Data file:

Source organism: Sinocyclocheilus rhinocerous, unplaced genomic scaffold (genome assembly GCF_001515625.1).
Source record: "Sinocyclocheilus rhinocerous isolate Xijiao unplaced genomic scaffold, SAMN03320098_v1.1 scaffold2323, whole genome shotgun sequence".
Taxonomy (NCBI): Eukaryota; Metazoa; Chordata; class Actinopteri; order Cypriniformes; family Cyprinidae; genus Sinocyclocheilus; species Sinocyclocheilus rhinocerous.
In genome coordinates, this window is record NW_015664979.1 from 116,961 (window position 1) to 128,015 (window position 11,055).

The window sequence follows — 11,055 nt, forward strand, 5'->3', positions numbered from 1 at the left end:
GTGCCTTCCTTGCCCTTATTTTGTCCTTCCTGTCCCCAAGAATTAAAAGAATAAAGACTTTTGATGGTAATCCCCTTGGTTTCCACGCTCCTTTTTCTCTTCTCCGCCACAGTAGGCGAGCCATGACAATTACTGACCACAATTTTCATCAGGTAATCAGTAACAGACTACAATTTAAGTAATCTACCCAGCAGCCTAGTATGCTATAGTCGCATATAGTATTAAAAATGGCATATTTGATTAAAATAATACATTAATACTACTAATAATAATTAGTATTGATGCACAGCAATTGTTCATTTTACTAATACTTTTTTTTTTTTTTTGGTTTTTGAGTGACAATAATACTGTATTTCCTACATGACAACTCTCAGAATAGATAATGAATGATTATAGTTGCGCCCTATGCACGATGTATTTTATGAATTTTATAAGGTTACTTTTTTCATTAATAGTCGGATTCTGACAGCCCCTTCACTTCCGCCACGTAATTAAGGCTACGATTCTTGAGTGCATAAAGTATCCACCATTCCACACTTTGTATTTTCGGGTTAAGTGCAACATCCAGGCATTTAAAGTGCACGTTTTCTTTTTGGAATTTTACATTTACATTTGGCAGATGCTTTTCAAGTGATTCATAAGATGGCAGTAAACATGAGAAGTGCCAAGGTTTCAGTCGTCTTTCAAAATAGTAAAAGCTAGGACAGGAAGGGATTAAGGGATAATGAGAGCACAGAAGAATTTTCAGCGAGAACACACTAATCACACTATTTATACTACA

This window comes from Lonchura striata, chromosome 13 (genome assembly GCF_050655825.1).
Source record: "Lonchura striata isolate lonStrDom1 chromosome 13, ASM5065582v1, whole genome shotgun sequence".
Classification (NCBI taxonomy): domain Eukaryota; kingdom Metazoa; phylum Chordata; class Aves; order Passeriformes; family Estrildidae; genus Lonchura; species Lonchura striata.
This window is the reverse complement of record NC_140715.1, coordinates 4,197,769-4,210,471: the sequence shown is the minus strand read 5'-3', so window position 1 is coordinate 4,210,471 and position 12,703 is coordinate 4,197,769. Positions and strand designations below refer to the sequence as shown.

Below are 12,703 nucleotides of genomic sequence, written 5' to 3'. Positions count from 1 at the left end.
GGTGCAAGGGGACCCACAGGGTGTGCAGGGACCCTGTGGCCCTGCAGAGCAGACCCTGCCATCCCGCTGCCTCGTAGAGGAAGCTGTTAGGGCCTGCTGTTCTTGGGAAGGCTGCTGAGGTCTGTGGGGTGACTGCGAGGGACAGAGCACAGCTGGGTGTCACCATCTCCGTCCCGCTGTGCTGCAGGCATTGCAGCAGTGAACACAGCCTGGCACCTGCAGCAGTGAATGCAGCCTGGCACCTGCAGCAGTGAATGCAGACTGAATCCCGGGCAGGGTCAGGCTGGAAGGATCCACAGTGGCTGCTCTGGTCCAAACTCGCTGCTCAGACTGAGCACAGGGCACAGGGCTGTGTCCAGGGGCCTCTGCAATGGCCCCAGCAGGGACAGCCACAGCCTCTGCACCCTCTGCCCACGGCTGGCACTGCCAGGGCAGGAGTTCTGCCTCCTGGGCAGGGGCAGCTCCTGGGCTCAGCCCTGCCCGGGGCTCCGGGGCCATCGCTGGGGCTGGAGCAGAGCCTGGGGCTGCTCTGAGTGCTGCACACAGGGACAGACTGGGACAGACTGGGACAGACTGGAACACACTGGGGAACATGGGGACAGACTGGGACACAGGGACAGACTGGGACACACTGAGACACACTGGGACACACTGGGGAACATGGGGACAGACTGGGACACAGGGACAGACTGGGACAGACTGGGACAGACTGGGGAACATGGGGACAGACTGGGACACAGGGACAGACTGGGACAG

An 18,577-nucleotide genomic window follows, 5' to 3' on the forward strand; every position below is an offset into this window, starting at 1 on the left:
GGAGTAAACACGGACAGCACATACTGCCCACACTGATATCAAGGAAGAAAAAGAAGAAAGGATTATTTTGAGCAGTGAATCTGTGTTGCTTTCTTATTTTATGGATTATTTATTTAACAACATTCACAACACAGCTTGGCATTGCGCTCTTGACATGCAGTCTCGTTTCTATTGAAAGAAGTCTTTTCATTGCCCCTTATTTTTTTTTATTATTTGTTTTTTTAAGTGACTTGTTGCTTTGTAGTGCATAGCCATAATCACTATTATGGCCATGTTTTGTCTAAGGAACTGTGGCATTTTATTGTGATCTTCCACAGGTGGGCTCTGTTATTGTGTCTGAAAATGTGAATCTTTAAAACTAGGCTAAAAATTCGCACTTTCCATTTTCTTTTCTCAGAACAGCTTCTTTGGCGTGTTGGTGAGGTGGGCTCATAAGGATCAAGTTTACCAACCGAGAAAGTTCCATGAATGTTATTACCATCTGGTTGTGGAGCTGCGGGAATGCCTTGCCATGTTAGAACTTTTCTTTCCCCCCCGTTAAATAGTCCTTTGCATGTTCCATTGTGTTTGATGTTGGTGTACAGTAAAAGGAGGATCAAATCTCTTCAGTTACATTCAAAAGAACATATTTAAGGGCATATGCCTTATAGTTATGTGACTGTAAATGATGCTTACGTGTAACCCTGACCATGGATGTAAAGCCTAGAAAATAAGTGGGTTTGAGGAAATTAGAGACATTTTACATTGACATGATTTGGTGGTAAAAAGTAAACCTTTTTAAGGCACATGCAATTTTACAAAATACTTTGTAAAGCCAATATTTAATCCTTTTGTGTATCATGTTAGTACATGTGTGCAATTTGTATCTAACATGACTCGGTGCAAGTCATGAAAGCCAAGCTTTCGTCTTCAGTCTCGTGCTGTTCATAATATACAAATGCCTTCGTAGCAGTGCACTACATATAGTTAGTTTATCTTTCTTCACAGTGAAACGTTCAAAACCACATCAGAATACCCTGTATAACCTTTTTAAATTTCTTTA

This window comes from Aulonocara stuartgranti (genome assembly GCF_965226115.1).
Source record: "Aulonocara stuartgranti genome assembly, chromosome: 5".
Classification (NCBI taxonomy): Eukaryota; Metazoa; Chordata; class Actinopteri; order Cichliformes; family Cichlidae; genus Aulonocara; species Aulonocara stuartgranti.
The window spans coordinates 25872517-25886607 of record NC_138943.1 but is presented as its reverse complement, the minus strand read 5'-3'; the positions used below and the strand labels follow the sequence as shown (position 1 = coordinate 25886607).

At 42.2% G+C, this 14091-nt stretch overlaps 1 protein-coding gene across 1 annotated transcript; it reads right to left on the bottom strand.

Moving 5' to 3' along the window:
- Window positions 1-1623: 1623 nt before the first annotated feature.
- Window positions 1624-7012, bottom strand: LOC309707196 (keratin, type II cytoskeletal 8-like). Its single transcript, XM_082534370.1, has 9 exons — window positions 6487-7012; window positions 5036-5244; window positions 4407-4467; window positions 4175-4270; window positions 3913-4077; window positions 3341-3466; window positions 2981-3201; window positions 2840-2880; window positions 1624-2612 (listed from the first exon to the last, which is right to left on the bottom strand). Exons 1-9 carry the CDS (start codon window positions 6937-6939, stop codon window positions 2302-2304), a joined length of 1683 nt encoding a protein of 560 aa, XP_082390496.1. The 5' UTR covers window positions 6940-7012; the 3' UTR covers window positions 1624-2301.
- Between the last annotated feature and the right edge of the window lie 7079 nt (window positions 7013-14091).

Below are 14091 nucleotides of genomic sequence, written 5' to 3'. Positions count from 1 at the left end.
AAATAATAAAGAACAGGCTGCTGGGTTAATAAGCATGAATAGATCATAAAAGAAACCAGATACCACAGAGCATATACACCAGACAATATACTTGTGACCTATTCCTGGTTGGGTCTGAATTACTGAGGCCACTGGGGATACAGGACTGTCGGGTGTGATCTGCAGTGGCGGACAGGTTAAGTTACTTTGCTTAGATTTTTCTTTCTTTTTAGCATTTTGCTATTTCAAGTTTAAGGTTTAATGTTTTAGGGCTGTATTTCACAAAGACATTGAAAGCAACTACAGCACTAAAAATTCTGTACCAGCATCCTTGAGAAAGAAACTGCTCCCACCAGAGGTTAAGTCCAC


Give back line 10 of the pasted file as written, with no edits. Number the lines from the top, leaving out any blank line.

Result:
This window is the reverse complement of record NC_140715.1, coordinates 4,197,769-4,210,471: the sequence shown is the minus strand read 5'-3', so window position 1 is coordinate 4,210,471 and position 12,703 is coordinate 4,197,769. Positions and strand designations below refer to the sequence as shown.